While the industry was young, the primary clients were either hardcore outdoor climbers looking to get shredded or casual observers bringing their kids for the novelty of it. In recent years, a new middle-class climber has emerged: those who practice the sport for performance and skill but enjoy the accessibility of the indoor facilities. While some old-school alpinists bemoan the development, the reality is that due to indoor gyms, the sport of climbing is becoming popular, accepted, and respected. Fitness enthusiasts and gurus are espousing the functional movements required and physical therapists have noted the benefits to skeletal alignment and muscular integrity. More importantly, it’s just plain fun.


The modern climbing gym is a veritable fitness emporium: in addition to the extensive climbing areas (often as tall as 50 feet), most have cardio decks, yoga studios, and weight-lifting areas. They offer personal training, climbing instruction, technical classes, and youth programs. The climbing is intuitive and gymnastic. Music, bright colors and a crowds of fit young studs create an atmosphere of electric energy.


Indoor gyms offer several helpful options not available to new climbers outside. Most of the walls are equipped either with ropes wrapped around steel anchors; a complete beginner could learn to “belay” or manage their partner’s rope in under 30 minutes. For those who like to go solo, most gyms also have automatic belays, devices that keep a climber safe from above without a partner.


For many, the appeal is in the community. Although climbing is ultimately an individual’s sport, it requires partnership and collaboration. Climbers belay and encourage their partners. The culture pushes everyone to step out of their comfort zone and test their physical limits. Climbing routes is often like solving a puzzle: how do I get from here to there using these holds? Groups of friends will sit under a climb and analyze it together, suggesting and critiquing each other’s “beta,” or movements. The sport is highly social, first gathering friends at the gym, and eventually sending them outside together. It has its own slang and sense of style. You might hear a climber say, “I got mega-pumped pulling that gnarly gaston sloper crux” and assume they’ve lost it, but gradually one learns to speak the language.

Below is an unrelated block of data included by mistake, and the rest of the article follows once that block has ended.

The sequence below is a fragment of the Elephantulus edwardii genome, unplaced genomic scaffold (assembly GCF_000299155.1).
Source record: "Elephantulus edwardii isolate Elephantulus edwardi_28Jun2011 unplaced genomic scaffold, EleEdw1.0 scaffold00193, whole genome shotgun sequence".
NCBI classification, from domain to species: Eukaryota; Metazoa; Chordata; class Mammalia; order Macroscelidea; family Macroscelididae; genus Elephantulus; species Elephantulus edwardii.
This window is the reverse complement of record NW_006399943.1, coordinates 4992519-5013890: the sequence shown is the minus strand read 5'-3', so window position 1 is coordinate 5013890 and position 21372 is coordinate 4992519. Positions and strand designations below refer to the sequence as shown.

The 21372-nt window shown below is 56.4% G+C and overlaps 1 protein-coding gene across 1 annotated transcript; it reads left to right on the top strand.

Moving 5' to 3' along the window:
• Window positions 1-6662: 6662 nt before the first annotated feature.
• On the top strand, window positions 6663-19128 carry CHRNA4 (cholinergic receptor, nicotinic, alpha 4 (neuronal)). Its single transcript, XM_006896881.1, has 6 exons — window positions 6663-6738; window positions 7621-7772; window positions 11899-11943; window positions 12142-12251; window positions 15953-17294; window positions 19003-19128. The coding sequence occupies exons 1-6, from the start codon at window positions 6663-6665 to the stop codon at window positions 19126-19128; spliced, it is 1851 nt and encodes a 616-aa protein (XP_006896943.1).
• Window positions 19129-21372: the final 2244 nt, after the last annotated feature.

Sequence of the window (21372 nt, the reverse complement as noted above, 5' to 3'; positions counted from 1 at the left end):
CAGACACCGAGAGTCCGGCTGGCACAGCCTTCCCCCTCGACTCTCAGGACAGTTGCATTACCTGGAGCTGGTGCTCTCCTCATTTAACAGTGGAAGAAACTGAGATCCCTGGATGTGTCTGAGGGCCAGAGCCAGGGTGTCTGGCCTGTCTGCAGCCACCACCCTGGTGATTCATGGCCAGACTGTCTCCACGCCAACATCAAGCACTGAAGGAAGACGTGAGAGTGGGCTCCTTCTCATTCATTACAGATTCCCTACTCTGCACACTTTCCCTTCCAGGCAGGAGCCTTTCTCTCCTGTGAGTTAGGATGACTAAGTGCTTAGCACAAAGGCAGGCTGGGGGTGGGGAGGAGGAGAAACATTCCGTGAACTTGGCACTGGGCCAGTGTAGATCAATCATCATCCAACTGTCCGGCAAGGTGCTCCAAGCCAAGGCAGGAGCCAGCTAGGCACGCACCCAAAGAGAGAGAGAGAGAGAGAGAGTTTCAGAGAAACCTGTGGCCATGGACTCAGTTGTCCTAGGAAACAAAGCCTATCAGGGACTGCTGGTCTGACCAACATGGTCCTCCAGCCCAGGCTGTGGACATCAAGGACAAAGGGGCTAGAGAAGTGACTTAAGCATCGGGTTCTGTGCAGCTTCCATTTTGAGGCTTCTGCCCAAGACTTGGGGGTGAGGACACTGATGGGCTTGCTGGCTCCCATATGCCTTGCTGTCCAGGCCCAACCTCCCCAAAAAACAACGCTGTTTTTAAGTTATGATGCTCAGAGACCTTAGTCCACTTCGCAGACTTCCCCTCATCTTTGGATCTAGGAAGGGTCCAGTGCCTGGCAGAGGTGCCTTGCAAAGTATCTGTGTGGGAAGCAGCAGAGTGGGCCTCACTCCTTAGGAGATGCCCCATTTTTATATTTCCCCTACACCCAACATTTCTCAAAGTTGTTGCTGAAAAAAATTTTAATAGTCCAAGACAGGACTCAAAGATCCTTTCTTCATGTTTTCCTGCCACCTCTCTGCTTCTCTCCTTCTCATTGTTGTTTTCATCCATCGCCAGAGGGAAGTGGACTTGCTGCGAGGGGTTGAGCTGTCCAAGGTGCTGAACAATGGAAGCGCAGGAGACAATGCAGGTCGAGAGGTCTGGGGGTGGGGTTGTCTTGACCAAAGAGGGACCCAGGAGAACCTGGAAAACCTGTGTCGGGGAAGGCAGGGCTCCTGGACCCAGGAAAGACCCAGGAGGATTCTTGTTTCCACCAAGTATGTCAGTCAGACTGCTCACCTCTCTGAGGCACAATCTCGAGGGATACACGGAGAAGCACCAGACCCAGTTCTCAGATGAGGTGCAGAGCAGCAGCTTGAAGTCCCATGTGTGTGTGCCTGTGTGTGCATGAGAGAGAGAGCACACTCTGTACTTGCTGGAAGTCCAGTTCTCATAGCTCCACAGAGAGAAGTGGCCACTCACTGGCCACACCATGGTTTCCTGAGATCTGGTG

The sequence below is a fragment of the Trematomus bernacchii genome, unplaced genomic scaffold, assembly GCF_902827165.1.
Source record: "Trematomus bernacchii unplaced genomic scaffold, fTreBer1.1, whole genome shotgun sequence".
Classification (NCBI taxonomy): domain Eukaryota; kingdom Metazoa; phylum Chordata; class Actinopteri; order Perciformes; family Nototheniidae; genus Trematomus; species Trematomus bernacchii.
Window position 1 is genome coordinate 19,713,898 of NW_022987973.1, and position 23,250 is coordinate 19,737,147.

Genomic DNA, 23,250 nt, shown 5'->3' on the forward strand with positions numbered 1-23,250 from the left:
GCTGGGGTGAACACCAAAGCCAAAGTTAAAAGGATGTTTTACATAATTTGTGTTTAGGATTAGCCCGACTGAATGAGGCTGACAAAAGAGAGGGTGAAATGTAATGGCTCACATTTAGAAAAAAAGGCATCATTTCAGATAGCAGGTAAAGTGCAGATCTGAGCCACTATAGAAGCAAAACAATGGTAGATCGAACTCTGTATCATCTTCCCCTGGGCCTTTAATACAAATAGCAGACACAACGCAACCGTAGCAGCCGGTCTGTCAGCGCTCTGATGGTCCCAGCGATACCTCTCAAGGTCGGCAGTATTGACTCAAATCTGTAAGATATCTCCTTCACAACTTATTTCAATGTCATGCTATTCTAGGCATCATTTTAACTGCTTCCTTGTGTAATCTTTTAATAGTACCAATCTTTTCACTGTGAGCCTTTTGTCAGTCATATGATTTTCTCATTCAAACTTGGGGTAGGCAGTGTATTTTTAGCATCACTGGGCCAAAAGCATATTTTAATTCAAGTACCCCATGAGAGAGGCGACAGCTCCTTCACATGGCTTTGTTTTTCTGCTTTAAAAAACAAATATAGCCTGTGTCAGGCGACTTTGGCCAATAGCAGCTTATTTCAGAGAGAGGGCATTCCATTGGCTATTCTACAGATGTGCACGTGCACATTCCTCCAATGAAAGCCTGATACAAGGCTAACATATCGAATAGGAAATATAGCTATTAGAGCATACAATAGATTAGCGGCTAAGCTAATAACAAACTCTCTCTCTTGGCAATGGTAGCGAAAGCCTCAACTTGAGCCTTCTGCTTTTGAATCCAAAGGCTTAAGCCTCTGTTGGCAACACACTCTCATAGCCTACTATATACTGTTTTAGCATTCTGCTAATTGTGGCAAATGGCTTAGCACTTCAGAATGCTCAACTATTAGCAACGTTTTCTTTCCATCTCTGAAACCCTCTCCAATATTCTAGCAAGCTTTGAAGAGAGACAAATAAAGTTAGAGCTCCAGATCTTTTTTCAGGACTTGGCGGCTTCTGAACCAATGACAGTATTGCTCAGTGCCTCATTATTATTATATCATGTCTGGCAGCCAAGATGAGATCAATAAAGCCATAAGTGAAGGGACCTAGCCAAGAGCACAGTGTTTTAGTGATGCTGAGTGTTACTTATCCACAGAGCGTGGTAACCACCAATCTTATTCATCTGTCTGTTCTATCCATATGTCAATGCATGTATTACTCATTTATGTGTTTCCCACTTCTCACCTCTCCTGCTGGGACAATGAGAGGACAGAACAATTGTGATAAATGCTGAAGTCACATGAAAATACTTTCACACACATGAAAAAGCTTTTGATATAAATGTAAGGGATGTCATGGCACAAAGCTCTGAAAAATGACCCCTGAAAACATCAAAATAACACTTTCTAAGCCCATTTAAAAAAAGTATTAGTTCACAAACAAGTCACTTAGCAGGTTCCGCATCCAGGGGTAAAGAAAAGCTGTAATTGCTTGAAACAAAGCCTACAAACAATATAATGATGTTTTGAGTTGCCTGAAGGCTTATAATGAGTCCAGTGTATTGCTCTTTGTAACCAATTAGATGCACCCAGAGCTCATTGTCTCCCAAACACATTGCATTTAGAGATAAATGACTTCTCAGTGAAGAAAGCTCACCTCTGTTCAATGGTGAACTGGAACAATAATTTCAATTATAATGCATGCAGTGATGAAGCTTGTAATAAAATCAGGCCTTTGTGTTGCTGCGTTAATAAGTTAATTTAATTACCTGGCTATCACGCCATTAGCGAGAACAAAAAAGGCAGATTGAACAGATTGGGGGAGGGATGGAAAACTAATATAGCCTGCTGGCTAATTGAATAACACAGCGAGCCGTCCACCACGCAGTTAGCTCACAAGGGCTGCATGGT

Eventually, most climbers get outside. Many consider this the pinnacle of the climbing experience. Hours of work (and play) in the gym hone the muscles and skills needed to engage with raw stone and wind and sky. Cliff faces require new methods of protection, an intuition for the geology of the rock, and nerves of steel. Climbers have to take their rope up the wall with them in a style of climbing called “leading.” Both lead climbing and lead belaying are significantly more complicated than indoor methods, although usually just as safe. The transition can be challenging, but it’s hard to go back.


The greatest lure may just be the nature: verdant southern forests, exquisite Appalachian views, exposure and silence and solitude. Climbers become consummate hikers and campers just as prerequisites to reaching the crag. Many climbing areas, such as the Obed or Foster Falls, have convenient campsites where ‘craggers’ retreat at night to socialize, drink, and jam around the fire.


Early the next morning, however, they drive back past the river and into the woods, ready to pit their bodies and minds against the most intimidating face they can find. The athletes rope up, check and double-check their knots, carefully examine the fissures before them, and with a deep breath, bid the ground farewell.

For readers interested in learning to climb inside, Nashville has several great options: Climb Nashville, with a location in both West and East Nashville, and The Crag near Franklin.



For those looking to get outside, the closest crags to Nashville include King’s Bluff near Clarksville, under an hour away, the Obed Wild & Scenic River near Crossville Foster Falls near Monteagle, and the boulder field at Little Rock City near Chattanooga. Information about these locations can be found on the website of the Southeastern Climbers Coalition.